Shoreline’s CIEP Students Find Meaningful Work on Campus


A Community Integration Employment Program (CIEP) student at work in the campus bookstore.

When the focus of Shoreline’s Community Integration Employment Program (CIEP) shifted recently from helping students with barriers to employment develop job skills to actually helping place students in employment opportunities, CIEP Program Manager Rosemary Dunne looked to Shoreline’s campus community for help in fulfilling the program’s new mission.

“An obvious place to look is our campus,” said Dunne. “Many of our students really like being on campus and being part of this community, so to honor their wishes we reached out to the campus to find paid employment and real life work experience opportunities for them onsite.”

The response, said Dunne, has been encouraging. “There are many areas and departments at Shoreline who’ve been very receptive and creative in working with us. It’s not always easy to do when everyone’s time crunched and looking at the bottom line, but these departments recognize it’s the right thing to do to make that extra step to find space for our students.”

The bookstore is one such department, currently employing three CIEP students.

“The Bookstore in particular has always been very supportive of our program,” said Dunne. “That legacy started with Mary Kellemen (Former Executive Director of Auxiliary and Logistical Services) and has really been carried on wholeheartedly by Leah Pearce (Director, Bookstore) and her amazing staff. Their whole team has been really supportive in creating opportunities for our students with a ‘no problem’ attitude.”

Placing CIEP students in jobs involves being creative with duties and recognizing the worth of the contribution that marginalized populations can make in the workplace. “CIEP students have a range of barriers to employment,” said Dunne, “but that allows people to start thinking outside of the box about how they can recognize and reward each student’s unique skillset.”

Instead of assigning CIEP students a full spectrum of job responsibilities, the goal is to carve out a portion of duties a student can reasonably be expected to accomplish.

For example, Morgan Evert, a CIEP student who’s worked in the bookstore since May of 2015, excels at organizing so she handles duties that encompass those skills. Evert shelves or “faces” books, helps students find what they’re looking for and keeps spaces and equipment clean.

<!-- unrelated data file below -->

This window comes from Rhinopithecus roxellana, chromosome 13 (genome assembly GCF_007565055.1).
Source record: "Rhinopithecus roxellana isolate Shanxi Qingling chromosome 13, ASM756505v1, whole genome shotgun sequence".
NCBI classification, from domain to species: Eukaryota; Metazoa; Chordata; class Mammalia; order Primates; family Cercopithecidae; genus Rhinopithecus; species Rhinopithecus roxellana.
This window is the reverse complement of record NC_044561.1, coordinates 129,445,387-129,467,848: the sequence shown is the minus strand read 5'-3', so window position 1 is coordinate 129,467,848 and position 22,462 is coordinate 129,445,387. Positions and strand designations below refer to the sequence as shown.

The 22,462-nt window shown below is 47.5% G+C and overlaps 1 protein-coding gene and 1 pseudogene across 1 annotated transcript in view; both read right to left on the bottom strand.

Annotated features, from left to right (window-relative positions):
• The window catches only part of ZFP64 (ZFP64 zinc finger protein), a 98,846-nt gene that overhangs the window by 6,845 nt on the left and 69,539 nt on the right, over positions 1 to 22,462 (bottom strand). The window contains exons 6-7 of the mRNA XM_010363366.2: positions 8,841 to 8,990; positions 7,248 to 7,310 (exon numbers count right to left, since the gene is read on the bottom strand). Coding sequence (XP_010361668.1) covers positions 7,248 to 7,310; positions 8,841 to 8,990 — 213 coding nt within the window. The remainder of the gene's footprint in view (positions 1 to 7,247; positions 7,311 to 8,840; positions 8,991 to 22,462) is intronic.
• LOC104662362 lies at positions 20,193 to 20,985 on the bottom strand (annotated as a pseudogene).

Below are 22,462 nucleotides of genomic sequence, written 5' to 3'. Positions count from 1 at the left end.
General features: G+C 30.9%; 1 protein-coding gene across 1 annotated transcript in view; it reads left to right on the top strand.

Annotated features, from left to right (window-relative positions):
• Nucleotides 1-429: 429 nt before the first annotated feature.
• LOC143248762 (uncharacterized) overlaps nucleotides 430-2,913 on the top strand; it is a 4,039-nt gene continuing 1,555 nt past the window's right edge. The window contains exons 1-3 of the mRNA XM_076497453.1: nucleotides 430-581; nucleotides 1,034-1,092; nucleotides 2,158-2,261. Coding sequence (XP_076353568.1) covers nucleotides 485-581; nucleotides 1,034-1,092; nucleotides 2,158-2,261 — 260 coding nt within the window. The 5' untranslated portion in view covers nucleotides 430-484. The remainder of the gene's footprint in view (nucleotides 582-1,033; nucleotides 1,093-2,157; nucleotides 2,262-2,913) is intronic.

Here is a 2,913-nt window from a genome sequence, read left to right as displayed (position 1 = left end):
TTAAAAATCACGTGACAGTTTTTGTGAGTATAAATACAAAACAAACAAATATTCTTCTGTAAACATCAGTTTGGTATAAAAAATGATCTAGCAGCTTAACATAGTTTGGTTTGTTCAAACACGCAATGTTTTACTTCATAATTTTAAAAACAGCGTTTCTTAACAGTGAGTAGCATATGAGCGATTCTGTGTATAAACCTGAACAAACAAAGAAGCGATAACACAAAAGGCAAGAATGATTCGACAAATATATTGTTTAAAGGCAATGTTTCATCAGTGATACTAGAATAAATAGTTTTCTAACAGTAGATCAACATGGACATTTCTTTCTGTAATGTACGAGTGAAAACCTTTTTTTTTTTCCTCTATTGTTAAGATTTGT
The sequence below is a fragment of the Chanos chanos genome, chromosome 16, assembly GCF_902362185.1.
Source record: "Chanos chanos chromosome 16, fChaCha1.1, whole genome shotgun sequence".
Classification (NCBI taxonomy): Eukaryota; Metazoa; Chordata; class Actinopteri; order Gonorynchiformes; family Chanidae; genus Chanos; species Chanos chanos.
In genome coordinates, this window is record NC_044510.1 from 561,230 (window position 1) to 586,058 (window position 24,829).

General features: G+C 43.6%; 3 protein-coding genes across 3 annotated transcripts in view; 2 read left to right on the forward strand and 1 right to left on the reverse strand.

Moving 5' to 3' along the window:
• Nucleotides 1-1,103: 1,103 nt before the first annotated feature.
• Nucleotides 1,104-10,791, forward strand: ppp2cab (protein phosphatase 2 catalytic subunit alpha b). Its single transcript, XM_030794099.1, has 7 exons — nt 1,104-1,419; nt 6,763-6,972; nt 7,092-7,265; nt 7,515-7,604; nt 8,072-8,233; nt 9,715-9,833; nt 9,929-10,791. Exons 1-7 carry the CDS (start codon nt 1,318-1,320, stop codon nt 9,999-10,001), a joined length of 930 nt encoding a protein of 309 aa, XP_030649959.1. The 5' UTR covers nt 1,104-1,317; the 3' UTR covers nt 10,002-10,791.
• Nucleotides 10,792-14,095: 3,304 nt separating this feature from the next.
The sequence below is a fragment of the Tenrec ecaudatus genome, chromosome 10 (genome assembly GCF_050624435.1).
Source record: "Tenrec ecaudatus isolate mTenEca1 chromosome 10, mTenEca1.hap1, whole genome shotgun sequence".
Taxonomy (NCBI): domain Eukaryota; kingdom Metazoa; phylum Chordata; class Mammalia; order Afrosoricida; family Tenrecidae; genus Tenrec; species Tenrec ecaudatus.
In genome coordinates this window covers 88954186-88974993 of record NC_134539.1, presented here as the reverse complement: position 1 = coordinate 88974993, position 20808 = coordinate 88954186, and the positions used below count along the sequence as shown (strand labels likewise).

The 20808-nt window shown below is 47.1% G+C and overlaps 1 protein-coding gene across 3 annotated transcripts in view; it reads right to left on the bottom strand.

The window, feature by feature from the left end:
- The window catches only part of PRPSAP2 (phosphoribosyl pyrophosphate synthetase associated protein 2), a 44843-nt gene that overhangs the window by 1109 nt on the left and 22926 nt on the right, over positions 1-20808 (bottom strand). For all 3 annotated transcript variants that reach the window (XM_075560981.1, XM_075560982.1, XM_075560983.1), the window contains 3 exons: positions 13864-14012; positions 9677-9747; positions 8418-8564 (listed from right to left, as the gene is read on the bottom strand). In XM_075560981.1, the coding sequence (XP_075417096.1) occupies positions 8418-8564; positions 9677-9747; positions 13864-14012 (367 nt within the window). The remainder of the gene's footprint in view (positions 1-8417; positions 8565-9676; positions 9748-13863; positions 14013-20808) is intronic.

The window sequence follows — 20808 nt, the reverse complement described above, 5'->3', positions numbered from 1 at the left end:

“I really like working in the bookstore,” said Evert. “Everyone is really nice and fun to talk to. And I like working on campus and being able to take part in the fun activities that are always going on because this is a pretty cool college. And it just wouldn’t work very well for me to be working off campus because it would take me too much time to get to and from work and school.”

Examples of CIEP students making meaningful contributions across campus abound. Lancer’s Catering Manager, Jennifer Berlin, recently hired a CIEP student to help with lunchtime rush. Mary Bonar, Program Manager for Visual Arts, is hiring a CIEP student as a lab assistant. And Patty Jones, advisor for The Ebbtide, has supported several meaningful work experiences for CIEP students over the past couple of years, including hiring one student as an Op-Ed writer.

In addition, the Deep Roots Community and Student Leadership continue to embrace CIEP students and provide them valuable work experience.

According to Dunne, the reward to the employing department is immeasurable. “Having a CIEP student around helps boost both morale and work ethic,” she said. “When you see that someone with multiple barriers can come to work and get it done, you realize you can as well and your whole attitude tends to change.”

Of course the goal isn’t to employ the entire program’s roster of 20 students on campus, but rather to honor each individual student’s wish.

“We have several students employed off campus in the larger community,” said Dunne, “but this is a very vulnerable population so it makes sense that many would want to work on campus where they know people, where their support system is and where they feel safe. This is their community, and they want to be a part of it and valued by it.”

In honor of Disability Employment Awareness Month, Dunne and the CIEP program want to thank the following departments who have shown support for CIEP’s mission, either by employing students or beginning the conversation as to how they can employ students:

Mary Kelleman, Leah Pearce, and the entire Bookstore Staff
Jennifer Berlin – Lancer Hospitality
Mary Bonar – Visual Arts
Steve Eskridge and Kathy Langer – Athletics
Tasleem Quasim – Education
Patty Jones – The Ebbtide
The Deep Roots Community
The Student Leadership Center


  1. Anita Proudfoot says:

    Hello. What is the Deep Roots Community?